Pinnacle Mountain State Park
Kristinr Root is a park interpreter at Pinnacle Mountain
Holes left on the tree by woodpeckers
It's special really, the way a coating of snow changes the Arkansas scenery.
And it turns out the winter reveals things about the forest you may not notice in the summer.
Kristina Root is a park interpreter at Pinnacle Mountain State Park and a guide for the winter woodlands tour. It's just one of many activities available to visitors
Right next to the Kingfisher Trail is a lotus tree with a very specialized protective system.
Root explains, "As you can see, it has these thorns growing out of the side of it, which is one of it's adaptations to help protect it. But it's one of the things that you wouldn't may be recognize in the summer with all the leaves and other things and activities going on. But here in the winter, it's kind of one of the first things you notice."
A short way down the half-mile trail are some of the park's oldest features, giant cypress trees; some standing here for more than 500 years.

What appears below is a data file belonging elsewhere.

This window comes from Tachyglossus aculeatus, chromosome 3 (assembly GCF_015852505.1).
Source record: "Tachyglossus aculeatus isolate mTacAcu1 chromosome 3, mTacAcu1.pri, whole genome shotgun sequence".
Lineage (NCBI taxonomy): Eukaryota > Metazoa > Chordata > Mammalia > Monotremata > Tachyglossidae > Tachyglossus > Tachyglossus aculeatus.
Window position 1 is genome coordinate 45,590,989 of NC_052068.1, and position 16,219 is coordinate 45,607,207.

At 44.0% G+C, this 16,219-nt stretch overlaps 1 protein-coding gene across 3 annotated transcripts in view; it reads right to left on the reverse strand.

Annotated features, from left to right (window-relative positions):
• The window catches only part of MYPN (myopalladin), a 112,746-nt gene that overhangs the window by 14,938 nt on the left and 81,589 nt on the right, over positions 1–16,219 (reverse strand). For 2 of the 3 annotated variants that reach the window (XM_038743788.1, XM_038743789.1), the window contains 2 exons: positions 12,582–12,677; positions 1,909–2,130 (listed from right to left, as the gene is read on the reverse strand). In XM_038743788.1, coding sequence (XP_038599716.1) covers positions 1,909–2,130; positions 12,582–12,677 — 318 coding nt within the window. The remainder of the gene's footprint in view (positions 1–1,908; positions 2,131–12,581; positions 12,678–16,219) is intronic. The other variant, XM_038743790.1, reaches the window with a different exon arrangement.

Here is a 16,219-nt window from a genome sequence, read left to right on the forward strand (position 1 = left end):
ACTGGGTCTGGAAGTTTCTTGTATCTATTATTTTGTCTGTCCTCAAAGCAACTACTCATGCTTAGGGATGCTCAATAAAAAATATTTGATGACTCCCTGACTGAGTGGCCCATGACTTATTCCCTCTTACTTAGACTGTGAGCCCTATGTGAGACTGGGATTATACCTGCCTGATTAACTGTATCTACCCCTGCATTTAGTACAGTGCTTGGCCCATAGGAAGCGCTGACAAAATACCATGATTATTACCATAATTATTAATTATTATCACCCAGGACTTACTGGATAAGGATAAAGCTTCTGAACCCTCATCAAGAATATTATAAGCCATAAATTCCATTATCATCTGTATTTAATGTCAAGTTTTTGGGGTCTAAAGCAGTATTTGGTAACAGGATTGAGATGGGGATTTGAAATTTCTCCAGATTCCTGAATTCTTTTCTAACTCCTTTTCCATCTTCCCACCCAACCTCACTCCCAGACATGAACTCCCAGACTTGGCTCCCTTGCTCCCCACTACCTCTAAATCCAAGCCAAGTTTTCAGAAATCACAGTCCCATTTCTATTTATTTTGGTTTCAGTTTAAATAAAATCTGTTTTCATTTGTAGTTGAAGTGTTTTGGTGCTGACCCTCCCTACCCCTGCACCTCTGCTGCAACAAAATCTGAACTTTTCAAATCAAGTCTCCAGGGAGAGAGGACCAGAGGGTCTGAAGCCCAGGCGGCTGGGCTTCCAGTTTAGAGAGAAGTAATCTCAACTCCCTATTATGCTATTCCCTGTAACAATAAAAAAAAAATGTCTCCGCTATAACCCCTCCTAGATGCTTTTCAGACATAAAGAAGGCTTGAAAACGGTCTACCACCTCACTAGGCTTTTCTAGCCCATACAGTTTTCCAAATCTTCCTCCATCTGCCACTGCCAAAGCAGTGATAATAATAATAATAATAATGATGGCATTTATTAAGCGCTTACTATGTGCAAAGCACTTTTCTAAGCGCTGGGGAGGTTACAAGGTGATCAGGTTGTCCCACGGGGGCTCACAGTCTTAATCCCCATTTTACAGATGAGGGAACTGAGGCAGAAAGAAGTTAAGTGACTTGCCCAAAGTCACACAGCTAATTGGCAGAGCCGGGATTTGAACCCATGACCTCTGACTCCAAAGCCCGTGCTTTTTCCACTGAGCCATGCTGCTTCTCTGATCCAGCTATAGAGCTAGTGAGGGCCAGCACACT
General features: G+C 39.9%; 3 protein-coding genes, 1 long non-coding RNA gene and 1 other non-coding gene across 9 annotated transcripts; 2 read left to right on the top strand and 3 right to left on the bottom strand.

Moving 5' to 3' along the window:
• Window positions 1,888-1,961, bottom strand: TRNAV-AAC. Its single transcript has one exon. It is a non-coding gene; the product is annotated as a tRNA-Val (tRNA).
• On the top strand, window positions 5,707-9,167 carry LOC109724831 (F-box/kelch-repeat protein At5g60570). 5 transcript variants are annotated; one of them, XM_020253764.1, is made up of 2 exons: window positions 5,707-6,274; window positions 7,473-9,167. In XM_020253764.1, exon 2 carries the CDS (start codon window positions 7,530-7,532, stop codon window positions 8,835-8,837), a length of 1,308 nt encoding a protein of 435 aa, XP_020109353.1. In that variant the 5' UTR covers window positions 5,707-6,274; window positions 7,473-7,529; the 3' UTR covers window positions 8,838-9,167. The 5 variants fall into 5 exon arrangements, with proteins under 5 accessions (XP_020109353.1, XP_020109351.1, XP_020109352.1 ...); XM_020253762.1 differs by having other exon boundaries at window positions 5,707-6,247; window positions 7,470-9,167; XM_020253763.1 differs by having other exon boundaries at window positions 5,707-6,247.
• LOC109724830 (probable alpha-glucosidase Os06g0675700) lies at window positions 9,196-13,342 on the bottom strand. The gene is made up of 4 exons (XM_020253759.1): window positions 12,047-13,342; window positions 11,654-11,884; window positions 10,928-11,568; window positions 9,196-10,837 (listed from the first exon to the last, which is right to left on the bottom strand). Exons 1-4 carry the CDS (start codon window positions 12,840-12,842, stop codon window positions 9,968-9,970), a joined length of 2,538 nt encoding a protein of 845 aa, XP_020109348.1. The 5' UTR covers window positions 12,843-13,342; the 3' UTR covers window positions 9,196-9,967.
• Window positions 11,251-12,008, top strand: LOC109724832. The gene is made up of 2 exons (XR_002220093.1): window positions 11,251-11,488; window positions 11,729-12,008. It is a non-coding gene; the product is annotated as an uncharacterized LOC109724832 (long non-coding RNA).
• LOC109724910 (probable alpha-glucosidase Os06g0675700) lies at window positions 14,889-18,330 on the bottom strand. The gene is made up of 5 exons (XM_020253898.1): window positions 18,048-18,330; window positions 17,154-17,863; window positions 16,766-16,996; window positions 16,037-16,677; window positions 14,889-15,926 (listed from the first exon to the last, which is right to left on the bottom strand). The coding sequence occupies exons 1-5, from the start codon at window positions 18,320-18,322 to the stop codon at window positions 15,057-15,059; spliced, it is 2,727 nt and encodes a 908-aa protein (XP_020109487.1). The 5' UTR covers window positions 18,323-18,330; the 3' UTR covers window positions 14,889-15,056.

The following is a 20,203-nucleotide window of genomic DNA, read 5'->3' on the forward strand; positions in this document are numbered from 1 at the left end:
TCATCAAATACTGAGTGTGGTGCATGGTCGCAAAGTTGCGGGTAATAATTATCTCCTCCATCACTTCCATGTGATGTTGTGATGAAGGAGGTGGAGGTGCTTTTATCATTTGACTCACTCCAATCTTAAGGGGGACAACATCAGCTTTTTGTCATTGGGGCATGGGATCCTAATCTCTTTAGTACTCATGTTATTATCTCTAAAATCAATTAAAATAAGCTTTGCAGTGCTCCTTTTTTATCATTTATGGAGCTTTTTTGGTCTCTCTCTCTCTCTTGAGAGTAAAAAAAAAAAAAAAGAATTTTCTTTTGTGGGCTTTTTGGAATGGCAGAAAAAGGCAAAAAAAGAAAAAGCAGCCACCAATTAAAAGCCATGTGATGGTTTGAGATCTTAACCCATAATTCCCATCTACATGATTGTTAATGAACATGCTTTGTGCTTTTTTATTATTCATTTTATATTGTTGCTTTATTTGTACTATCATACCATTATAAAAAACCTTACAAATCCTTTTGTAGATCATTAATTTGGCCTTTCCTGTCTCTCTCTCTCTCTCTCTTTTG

Root says, "We like to say if you try to guess their age, that these trees were saplings on the little Maumelle River when Columbus sailed the ocean blue. So can you guess what year that was? 1492."
Another strange feature of cypress trees are little nodes sticking up out of the water.
They call them cypress knees. They're part of the tree's root system, little snorkels that help the tree absorb the air it needs.
There are plenty of small animals in the park. Snow records the tracks of birds, squirrels and even deer. But others leave their marks higher up.
Woodpeckers leave an almost horizontal row of round holes in the bark of many of the trees left as they peck the bark searching for insects.
The distinctive birds are easy to spot without many leaves on the trees.
Some plants here are already turning green. Soon, Spring will take over the trails.
But until then, there's still plenty of life to see at Pinnacle Mountain State Park.